# Thread: Convergence value of sum_n=0:Inf ( x^n / n! )^k

1. ## Convergence value of sum_n=0:Inf ( x^n / n! )^k

Is there any way to compute analytically the convergence value of the series:

$\sum_{n=0}^{+\infty}\left(\frac{\lambda^n}{n!}\right)^k$

We know that for k=1, the convergence value is $e^\lambda$.
For k->+Inf the series converges to 2.
For k>1 it is possible to verify that the series converges. The problem is to determine analytically this value.
My questions are:
1. Is there any way to do this?
2. Is there any relation with the Napier number?

2. ## Re: Convergence value of sum_n=0:Inf ( x^n / n! )^k

For k->+Inf the series converges to 2.
For lambda=3, the sum is $\displaystyle (\frac{1}{1})^k + (\frac{3}{2})^k + (\frac{9}{6})^k + (\frac{27}{24})^k + \sum_i a_i^k$ where all ai<1. With k -> inf, this sum vanishes, but the first terms and their sum diverge.

In the limit k->inf:
With lambda=-2, it diverges (oscillates between 0 for odd k and 2 for even k)
With -2<lambda<2, it converges to 1.
With lambda=2, it converges to 2.
With lambda>2, it diverges

With lambda< -2, I would expect divergence, too.

The series itself converges for every k>1, I agree. For every lambda, only a finite number of terms is larger than 1 and with k=1 it converges, therefore taking the k'th power does not change convergence. However, the limit k->inf depends on lambda.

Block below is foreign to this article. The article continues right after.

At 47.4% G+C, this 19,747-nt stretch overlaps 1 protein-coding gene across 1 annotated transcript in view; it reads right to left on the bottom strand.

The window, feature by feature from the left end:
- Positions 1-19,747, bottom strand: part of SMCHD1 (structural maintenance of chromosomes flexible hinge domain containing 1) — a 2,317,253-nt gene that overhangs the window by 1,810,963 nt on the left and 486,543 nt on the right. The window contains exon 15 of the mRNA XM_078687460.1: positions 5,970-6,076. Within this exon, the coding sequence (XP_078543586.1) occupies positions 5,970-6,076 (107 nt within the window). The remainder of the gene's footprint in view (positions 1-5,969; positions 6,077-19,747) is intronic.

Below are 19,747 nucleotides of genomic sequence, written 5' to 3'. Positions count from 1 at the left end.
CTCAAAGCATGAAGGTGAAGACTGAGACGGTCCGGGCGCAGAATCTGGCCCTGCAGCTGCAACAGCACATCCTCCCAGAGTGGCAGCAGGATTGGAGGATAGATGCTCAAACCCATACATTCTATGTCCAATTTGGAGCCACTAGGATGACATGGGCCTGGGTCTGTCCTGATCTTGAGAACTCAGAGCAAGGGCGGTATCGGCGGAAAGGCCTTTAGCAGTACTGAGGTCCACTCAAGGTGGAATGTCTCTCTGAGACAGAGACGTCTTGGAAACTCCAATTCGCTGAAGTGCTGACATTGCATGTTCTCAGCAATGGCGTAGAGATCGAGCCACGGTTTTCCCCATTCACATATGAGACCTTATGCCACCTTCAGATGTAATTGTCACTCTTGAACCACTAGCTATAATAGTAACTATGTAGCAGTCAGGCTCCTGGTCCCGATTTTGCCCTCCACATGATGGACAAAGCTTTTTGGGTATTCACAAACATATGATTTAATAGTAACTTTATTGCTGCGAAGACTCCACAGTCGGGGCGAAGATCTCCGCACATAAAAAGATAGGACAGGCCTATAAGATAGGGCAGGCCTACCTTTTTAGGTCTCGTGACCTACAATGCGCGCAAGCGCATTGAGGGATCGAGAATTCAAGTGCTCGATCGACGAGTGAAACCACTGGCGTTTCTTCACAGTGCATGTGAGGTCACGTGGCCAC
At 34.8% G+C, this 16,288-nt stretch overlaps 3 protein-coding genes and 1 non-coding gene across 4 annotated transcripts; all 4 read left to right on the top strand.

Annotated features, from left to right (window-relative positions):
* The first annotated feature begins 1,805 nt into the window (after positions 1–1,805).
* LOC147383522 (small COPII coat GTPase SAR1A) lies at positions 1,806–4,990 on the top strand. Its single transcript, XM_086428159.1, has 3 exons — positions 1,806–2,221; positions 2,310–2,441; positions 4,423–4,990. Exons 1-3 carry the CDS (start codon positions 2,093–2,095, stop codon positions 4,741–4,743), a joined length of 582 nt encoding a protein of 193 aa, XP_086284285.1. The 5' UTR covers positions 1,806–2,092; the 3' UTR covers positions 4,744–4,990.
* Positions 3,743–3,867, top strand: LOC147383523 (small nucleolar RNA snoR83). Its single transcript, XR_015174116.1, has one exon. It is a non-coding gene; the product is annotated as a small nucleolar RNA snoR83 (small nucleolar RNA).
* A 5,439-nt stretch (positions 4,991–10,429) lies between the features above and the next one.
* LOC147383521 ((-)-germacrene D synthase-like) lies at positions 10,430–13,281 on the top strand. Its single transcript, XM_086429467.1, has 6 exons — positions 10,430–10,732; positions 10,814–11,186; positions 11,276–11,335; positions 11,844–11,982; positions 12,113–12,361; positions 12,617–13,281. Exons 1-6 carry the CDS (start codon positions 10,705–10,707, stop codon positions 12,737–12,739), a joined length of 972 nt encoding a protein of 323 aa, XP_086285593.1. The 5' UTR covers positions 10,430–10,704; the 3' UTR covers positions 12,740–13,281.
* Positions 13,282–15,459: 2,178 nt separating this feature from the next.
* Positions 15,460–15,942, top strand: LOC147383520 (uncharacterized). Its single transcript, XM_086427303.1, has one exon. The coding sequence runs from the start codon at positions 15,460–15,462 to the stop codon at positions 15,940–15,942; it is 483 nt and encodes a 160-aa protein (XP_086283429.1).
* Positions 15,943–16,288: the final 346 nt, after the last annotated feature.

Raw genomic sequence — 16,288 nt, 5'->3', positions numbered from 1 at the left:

The problem is to determine analytically this value.
No useful idea, sorry.

3. ## Re: Convergence value of sum_n=0:Inf ( x^n / n! )^k

Originally Posted by mfb
For lambda=3, the sum is $\displaystyle (\frac{1}{1})^k + (\frac{3}{2})^k + (\frac{9}{6})^k + (\frac{27}{24})^k + \sum_i a_i^k$ where all ai<1. With k -> inf, this sum vanishes, but the first terms and their sum diverge.

In the limit k->inf:
With lambda=-2, it diverges (oscillates between 0 for odd k and 2 for even k)
With -2<lambda<2, it converges to 1.
With lambda=2, it converges to 2.
With lambda>2, it diverges

With lambda< -2, I would expect divergence, too.

The series itself converges for every k>1, I agree. For every lambda, only a finite number of terms is larger than 1 and with k=1 it converges, therefore taking the k'th power does not change convergence. However, the limit k->inf depends on lambda.

No useful idea, sorry.
Thnx for your reply. There was a lapsus in my first message. When I said that the series converges to 2 for k->Inf I ment for lambda = 1, so we have the following limit:

$\displaystyle \lim_{k\to+\infty}\sum_{n=0}^{+\infty}\left(\frac{ 1}{n!}\right)^k$

by putting in evidence the first two terms we have:

$\displaystyle \lim_{k\to+\infty}\left[ (1/0!)^k + (1/1!)^k+\sum_{n=2}^{+\infty}\left(\frac{1}{n!}\right )^k\right ]$

equivalently:

$\displaystyle (1/0!)^k + (1/1!)^k+\sum_{n=2}^{+\infty}\lim_{k\to+\infty} \left(\frac{1}{n!}\right)^k$

so:

$\displaystyle \lim_{k\to+\infty}\sum_{n=0}^{+\infty}\left(\frac{ 1}{n!}\right)^k=2$

but this contradicts your tesis that for $\displaystyle \lambda\in]-2;+2[$ the series converges to 1.

I will be satisfied even if it is possible to find an analytical solution for the particular case lambda=1.

4. ## Re: Convergence value of sum_n=0:Inf ( x^n / n! )^k

Oh sorry, I messed up the terms.

New try:
1/1 + lambda^k/1 + lambda^(2k)/2^k + ...

This diverges for lambda>1. Lambda=1 gives a limit of 2, |lambda|<1 gives a limit of 1.
lambda = -1 gives divergence, lambda < -1 would need more analysis.